Primary life

Market overview

2 700

Market size in USD billions

Estimated global premium income in 2013

The global life insurance industry generated about USD 2 700 billion in premium income in 2013, of which 16% came from emerging markets. About 85% of premium income in life insurance derives from savings and retirement products, while the protection business, which covers mortality and morbidity risks, accounts for about 15%.

Market performance

Global life insurance premiums grew by 2.9% in real terms in 2013. In advanced markets, premium income increased by 2.3%, based on strong growth in Western Europe, Canada, Australia and Japan. Premium growth stagnated in the US. In emerging markets, premium income rose 6.2%, principally in Asia and Latin America.


Market performance

Estimated global premium growth in 2013

Savings and retirement product demand was weak this year, due to a combination of constrained consumer spending, price increases and reduced product guarantees.

Protection products, which exhibited generally stable results, showed a modest increase during the first nine months of 2013. In the US, sales of term insurance products rebounded for the first time since 2007. Term sales were slightly lower in Germany while disability and long-term care insurance continued to grow strongly.

Profitability in life insurance has declined slowly but steadily since the end of 2009. RoE for 2013 averaged around 9% for a sample of global composite and large life insurers. Lower profitability stems from low interest rates which have reduced investment yields and margins (the difference between earned and guaranteed interest rate), and weak premium income growth.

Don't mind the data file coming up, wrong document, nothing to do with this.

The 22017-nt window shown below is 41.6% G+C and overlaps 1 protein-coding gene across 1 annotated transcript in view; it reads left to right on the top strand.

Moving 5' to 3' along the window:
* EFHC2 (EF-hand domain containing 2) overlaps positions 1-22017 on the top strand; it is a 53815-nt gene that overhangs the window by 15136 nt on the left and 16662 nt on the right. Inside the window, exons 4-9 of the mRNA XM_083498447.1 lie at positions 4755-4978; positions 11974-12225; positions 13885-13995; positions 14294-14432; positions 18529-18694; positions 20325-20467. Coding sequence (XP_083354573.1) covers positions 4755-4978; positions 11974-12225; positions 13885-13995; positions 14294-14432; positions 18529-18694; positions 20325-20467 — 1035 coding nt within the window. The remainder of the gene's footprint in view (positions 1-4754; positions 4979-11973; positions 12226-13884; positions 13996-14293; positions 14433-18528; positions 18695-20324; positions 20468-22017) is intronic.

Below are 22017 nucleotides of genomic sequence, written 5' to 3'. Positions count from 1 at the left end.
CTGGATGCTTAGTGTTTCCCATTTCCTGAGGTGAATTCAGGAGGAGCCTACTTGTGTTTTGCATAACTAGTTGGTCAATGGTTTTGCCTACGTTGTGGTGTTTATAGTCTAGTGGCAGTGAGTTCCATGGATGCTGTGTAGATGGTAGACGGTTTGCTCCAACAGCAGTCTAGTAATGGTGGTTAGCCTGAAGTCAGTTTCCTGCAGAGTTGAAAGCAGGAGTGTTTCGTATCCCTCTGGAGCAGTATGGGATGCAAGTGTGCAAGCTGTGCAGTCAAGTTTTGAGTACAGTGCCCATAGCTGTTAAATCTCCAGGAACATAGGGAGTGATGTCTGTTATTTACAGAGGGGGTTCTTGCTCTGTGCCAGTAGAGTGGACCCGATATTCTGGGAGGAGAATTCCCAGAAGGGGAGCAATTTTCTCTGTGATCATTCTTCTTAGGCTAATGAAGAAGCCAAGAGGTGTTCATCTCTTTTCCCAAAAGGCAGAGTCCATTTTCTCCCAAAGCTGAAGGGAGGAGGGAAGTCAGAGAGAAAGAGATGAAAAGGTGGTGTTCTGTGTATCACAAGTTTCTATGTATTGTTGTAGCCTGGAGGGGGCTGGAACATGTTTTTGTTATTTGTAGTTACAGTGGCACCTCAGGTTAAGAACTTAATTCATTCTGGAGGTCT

Life insurers’ balance sheets remain solid as companies continue to de-risk; and asset impairments have moderated as a result of stronger credit and equity markets.


Premium income is expected to grow through 2014 in both advanced and emerging markets. The medium-term outlook will remain challenging for those advanced economies exposed to slow economic growth, low interest rates, volatile financial markets and regulatory change. In emerging markets, premium growth is expected to be over 8%, thanks to robust sales of savings products, particularly in Asia and Latin America.

Urbanisation and life and health

Demand for life and health insurance is projected to increase due to urbanisation, especially in emerging markets.

Urbanisation leads to ‘urban diseases’ such as obesity, diabetes, heart disease, stroke and some cancers. Increased and continuous exposure to high noise levels leads to hearing impairment, high blood pressure and heart disease. In poor urban areas, infectious diseases are exacerbated by unsanitary living conditions and poor access to health facilities. Motorisation leads to air pollution and road accidents. In general, cities will present a high degree of risk concentration, including pandemic risk. Health insurance products need to reflect the evolving epidemiological landscape of a more urbanised world.

The relatively higher cost of living in urban areas should lead to higher demand for protection products. Better education and financial literacy associated with cities means more urban dwellers will be able to take advantage of complex insurance/saving products such as wealth accumulation (eg, unit-linked insurance) or wealth distribution products (eg, annuities). The higher participation rate of women in the workforce further boosts household earnings while empowering a new prospective client segment for insurance products.

Insurers that endeavour to meet this demand will be supported by relatively lower distribution costs within cities, the rapid pace of technological change and the tendency towards faster adoption. On the other hand, insurers will need to continuously strengthen their models to incorporate ever-growing risk exposure, monitor emerging risks and manage risk accumulation.

Further reading:
Swiss Re’s 05/13 sigma on urbanisation in emerging markets.